(been about 3 weeks since I last posted…life is getting hectic, but God is in control)

I was reading a book (what?…nate reading a book?…tell me more…), and one of the chapters was entitled “On Being A Signpost.” I’ve never completely finished the book, but I’ve read this chapter multiple times. The book is called The Fight by John White, and it’s basically about Christian living.
Now, the chapter talks about how we are supposed to be signposts that point to Christ. Basically, everything that we do should be drawing people’s attention to Jesus. The things we say, the way we live, the activities we take part in…when people look at us, they should see “Jesus.” And the analogy goes on to describe the different ways that signposts look. Signs are made to be big and clear as to what its pointing to. It’s goal is not to get people to simple look at the sign, but to go to where the sign is directing them. Think of signs on the expressway. Coming from Chicago to U of I, you’ll see big green signs that direct you to 294S, 80E, 57S, 74W (in case anyone feels like visiting: take the Neil St. exit, go right, take it to University and take a left, take that down to Fifth and take a right, and my apartment is on White St and Fifth). Now, especially if its your first time coming to U of I, it’d be very terrible if the sign was like some small 2 ft. by 2ft. carboard sign with light lettering. I mean, travelling 70+ mph down the highway, you need something massive that you can see from far away so that you don’t miss it as you’re flying past. At the same time, could you imagine if the signs had flashing lights and bells and pictures and arrows pointing at the sign itself? And off in the corner in small text are the words “294S – next exit”. You’d be so distracted by all the things on the sign that you would have no idea that it was trying to direct you to something better.
Although we try to be the signpost, many times we become the two extremes. Sometimes, we make the sign really small, that only people who are seriously searching for the sign and are carefully looking out for it can find it. How purposeless is that? We were commanded to be light of the world, yet we hide our faith and our beliefs from the general public. It’s like we’re ashamed to let people know that we know the right exit to take, so we don’t try to tell people about it.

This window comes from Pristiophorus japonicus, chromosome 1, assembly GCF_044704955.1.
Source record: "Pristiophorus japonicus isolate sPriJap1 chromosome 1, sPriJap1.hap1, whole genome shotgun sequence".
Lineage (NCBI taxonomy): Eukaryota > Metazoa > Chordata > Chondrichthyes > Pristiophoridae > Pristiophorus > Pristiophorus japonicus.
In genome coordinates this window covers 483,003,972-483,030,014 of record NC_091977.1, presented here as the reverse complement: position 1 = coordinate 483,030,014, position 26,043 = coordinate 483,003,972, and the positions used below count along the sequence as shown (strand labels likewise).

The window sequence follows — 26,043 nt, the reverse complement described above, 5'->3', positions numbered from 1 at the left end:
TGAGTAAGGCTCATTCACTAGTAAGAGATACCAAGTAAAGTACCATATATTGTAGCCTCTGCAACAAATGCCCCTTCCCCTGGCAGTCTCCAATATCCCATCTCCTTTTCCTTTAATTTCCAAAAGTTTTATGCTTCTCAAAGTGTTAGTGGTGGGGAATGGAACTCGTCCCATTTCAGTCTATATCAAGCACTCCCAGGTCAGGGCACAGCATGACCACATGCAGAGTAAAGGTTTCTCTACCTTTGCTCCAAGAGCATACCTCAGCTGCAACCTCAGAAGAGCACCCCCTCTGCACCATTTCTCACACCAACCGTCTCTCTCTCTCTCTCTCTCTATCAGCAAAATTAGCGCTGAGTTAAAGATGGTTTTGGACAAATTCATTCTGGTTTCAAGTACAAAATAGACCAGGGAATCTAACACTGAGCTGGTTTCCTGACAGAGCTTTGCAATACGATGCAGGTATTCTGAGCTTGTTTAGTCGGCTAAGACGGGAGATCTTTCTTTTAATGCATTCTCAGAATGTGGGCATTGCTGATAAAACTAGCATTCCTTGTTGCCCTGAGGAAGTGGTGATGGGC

And at the other extreme, we sometimes draw too much attention to ourselves that people don’t recognize that we’re pointing to Christ. I’ve had this problem many times, in that many people saw the external things I would do and the different talents that God gave me, and they would praise me for it. And many times, I’d simply accept the praise. Then in the end, I never really served my purpose by directing people to Christ…instead, I just got them to remember me. When I’m driving somewhere, I don’t give praise to the signs that caught my attention, but rather the ones that actually sent me in the right direction.
As in everything else, the solution is to have the delicate balance between the two. Big enough that everyone can see, but simple enough that the attention is on the final destination. I have nothing great to offer anyone, so it’s stupid of me to get their attention on me. Jesus Christ offered me a gift that nobody else had or even could, and that’s forgiveness for my sins and everlasting life with Him. He told me to get that message out to others, so I want to be the sign that points to Him. Five years down the line, if anyone has a memory of me, I would want them to think “That man was different, because he loved Jesus. I want what he had.”

Lately, I’ve been going through a phase of thinking about what if the many metaphorical analogies we use in describing our spiritual lives were actually taken literally (i.e., we are ‘spiritual lepers’). We cry out many times that we want to live for Christ and we want to draw people to Him and to His cross. We say that we want people to see Christ when they look at us. Well, what if this was all true? What if wherever we went we carried a huge sign above our heads that said “Think of Christ”. And then, wherever we went, whatever we did, people thought of Christ. If everyone looked at us a direct representation of who Christ is, what kind of image would you be portraying? The jokes we tell, the way we drive, the things we do for fun…we justify ourselves in secret, but what if someone saw us as a “Christian” in everything that we did…would they be drawn to Christ or turned away from Him?
I’ve heard from many people about how they don’t put the Jesus Fish on their cars because they know they are a bad witness when they drive. What kind of mentality is that? What kind of Christian is that? We see areas of our lives where the way we are living do not match up with the image of Christ, and instead of changing ourselves, we just remove Christ from the picture. It’s a sad picture. We take out the only thing of importance to tell someone else because we are too lazy and selfish to change ourselves.
I know that 100% of my living is not a pure representation of who Christ is. But I know my job is still to be a signpost for Christ. I might not be perfect, but I’m going to keep trying to direct others to where they need to go. Make the final destination bigger, and the sign itself less flashy. Who am I drawing attention to? I know I’ve got nothing great to offer you…so I want to send you to the one that’s greater.

On Being A Signpost

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